Oregon State University (OSU) researchers have conducted a study into the relation of sediment and animal life on the sea floor which could simplify the development of wave and wind renewable energy sites in the Pacific Northwest.
A team of Oregon State University researchers have used a 500-pound device with jaws to grab squares of sediment from the ocean floor at eight sites off the coasts of northern California, Oregon and Southern Washington.
OSU said the scientists found that the relationship between sediment characteristics and animal life was consistent across the sites they sampled, which could be of interest for renewable energy companies as it could allow them to reduce collections of marine animal life to characterize a potential development site.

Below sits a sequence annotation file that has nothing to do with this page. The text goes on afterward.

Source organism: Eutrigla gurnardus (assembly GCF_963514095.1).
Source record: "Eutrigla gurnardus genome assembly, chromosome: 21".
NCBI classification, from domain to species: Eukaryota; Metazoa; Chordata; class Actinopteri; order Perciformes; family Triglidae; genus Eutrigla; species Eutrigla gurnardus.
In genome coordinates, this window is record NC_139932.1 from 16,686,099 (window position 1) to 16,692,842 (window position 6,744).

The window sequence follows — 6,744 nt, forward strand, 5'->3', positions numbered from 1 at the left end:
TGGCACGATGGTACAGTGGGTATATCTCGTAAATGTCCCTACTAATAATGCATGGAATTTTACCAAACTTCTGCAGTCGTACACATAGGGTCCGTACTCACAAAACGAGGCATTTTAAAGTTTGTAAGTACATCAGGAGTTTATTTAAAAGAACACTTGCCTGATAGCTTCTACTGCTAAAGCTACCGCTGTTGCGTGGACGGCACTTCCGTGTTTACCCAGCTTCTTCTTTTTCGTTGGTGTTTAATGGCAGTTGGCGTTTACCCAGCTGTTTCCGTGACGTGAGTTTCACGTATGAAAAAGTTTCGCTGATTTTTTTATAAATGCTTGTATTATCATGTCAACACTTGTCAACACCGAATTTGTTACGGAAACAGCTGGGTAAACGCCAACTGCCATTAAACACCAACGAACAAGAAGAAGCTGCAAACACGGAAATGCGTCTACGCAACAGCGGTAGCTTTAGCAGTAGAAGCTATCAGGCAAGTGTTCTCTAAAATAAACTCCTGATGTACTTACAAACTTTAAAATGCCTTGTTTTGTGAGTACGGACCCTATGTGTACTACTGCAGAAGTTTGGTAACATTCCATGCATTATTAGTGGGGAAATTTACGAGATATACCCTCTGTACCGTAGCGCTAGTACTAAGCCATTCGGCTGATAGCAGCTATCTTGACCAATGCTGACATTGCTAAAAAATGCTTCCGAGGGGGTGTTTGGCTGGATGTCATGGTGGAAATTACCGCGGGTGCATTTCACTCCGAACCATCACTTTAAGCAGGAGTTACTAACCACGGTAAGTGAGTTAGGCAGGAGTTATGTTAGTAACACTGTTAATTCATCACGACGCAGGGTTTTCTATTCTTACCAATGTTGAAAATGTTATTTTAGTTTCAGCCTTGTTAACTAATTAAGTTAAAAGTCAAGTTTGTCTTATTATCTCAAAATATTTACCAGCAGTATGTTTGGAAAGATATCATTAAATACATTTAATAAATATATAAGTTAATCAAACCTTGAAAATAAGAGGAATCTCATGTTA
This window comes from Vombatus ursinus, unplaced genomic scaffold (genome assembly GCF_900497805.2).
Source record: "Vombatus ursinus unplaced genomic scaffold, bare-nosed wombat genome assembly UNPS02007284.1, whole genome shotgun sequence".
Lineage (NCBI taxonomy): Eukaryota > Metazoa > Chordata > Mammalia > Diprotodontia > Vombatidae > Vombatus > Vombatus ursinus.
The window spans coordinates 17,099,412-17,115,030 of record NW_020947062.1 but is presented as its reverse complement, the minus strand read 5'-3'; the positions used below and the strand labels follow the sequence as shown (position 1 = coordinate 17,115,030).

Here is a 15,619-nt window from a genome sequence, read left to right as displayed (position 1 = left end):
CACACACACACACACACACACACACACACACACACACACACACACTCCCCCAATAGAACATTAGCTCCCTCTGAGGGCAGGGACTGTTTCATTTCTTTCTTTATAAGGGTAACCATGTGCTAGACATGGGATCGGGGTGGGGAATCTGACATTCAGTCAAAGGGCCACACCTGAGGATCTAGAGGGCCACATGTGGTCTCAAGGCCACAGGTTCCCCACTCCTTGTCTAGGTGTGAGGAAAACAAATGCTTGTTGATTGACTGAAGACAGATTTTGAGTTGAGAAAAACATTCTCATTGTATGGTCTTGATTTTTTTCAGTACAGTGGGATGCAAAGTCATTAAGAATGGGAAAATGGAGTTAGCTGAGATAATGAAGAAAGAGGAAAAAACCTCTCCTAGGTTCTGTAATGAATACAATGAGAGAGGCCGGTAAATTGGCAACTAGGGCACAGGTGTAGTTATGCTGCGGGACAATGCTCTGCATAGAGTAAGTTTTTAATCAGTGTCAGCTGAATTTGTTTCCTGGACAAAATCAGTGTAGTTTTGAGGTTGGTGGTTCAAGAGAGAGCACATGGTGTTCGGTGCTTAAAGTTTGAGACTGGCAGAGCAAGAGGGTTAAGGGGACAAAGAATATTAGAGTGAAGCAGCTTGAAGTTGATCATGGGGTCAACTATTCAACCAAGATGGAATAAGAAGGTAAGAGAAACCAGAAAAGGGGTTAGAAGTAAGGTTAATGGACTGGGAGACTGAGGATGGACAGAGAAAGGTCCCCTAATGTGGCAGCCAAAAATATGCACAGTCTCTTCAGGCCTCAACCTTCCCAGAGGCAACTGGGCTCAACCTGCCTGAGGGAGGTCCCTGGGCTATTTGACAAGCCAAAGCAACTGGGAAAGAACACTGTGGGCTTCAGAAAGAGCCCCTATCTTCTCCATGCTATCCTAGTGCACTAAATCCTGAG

That type of analysis is costly and time intensive because it involves identification work by humans, according to OSU.
Instead, companies could primarily conduct sediment analysis, most of which can be automated.
Once the sediment analysis is done, it could be cross-referenced with the findings of the Oregon State team to predict the marine animals likely to be found at a site and potentially determine impacts, OSU said.
The research, led by Sarah Henkel, a marine biologist at Oregon State’s Hatfield Marine Science Center, involved collecting sediment from 137 spots ranging in depth from about 160 to 360 feet, depths currently targeted for wave energy development.
It was funded by the US Bureau of Ocean Energy Management and the Oregon Wave Energy Trust.